1st national study on abortion in Japan

Publié le : 13 May 2014

 The Japanese Minister for Health, Employment and Social Affairs has conducted the first national study on the safety of abortion methods employed.

In fact, Japan prefers to use a method seldom practised in western countries and which differs from that recommended by the WHO. Consequently, the Government wished to check the safety of the abortions carried out in Japan on the basis of a large-scale national survey launched last September.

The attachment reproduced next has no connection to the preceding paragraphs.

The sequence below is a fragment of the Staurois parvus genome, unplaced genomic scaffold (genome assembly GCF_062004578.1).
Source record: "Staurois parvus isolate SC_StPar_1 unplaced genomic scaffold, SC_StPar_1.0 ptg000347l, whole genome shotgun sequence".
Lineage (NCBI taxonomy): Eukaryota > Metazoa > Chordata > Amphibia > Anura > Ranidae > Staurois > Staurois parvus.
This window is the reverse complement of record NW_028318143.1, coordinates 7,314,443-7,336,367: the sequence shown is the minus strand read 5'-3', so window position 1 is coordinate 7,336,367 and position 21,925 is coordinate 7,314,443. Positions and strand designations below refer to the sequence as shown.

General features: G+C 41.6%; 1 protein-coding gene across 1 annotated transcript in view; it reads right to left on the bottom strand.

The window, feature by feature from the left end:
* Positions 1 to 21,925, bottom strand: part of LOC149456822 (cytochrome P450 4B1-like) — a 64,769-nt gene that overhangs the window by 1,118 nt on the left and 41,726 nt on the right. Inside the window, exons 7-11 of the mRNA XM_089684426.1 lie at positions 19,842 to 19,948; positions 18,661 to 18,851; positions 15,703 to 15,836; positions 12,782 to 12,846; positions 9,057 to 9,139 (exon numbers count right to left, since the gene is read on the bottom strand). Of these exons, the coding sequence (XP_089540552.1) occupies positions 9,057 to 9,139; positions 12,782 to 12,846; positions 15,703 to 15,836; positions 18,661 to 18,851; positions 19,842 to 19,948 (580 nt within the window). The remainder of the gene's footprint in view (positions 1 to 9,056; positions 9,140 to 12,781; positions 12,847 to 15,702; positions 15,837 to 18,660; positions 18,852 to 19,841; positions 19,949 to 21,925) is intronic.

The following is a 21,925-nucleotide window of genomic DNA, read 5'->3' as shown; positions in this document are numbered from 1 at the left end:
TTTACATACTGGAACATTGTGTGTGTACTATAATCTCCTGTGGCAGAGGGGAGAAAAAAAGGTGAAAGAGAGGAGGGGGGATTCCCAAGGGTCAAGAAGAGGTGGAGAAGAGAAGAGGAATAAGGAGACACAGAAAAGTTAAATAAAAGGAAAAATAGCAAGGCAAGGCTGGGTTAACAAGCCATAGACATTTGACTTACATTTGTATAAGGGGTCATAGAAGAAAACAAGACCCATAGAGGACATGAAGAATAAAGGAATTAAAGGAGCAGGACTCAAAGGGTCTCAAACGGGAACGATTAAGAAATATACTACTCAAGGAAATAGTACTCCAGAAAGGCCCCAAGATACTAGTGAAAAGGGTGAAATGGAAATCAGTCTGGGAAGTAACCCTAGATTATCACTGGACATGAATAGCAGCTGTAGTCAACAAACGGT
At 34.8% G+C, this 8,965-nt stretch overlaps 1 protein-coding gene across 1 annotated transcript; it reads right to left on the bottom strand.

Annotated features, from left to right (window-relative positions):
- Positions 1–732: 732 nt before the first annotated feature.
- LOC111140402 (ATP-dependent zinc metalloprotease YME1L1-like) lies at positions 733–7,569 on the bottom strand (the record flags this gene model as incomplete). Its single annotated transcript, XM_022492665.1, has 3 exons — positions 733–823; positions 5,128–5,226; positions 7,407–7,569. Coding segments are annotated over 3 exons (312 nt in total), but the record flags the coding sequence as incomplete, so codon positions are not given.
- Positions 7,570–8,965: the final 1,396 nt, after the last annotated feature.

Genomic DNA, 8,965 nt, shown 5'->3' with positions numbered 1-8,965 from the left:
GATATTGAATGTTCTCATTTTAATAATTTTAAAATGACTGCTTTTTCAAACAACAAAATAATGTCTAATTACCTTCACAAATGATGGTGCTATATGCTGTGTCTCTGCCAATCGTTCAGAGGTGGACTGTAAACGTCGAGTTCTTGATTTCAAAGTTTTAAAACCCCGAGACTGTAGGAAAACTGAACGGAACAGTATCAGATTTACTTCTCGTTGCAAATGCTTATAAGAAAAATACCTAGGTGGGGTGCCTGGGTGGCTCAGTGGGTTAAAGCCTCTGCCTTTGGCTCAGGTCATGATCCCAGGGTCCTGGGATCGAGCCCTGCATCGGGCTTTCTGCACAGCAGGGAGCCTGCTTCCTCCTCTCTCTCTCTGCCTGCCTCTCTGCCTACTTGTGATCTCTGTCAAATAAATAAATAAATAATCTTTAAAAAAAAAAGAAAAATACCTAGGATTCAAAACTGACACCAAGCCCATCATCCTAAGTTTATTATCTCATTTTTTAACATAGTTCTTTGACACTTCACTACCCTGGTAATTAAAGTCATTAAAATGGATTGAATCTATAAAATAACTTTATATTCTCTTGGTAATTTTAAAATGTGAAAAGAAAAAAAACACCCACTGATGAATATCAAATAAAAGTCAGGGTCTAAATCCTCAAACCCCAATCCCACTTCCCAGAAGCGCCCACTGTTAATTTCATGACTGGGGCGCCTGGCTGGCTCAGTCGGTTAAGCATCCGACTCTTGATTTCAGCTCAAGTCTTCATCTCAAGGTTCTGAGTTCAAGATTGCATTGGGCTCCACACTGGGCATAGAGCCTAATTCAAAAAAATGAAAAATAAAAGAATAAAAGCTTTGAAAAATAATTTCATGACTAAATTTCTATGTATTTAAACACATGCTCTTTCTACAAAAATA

The study included all of the 4,154 Japanese establishments trained in the practice of abortion. 59% of them issued their report, i.e. some 110,000 abortion procedures were carried out. 391 cases were seen to present with complications and one female died. The complication frequency apparently corresponds to that observed in countries such as the United States or Great Britain.

Japan uses three methods during the first trimester of pregnancy: curettage (33% of cases), menstrual extraction (20% of cases) and a combination of both methods (47% of cases). The WHO recommends menstrual extraction which involves syringe aspiration in the early stages of pregnancy. 

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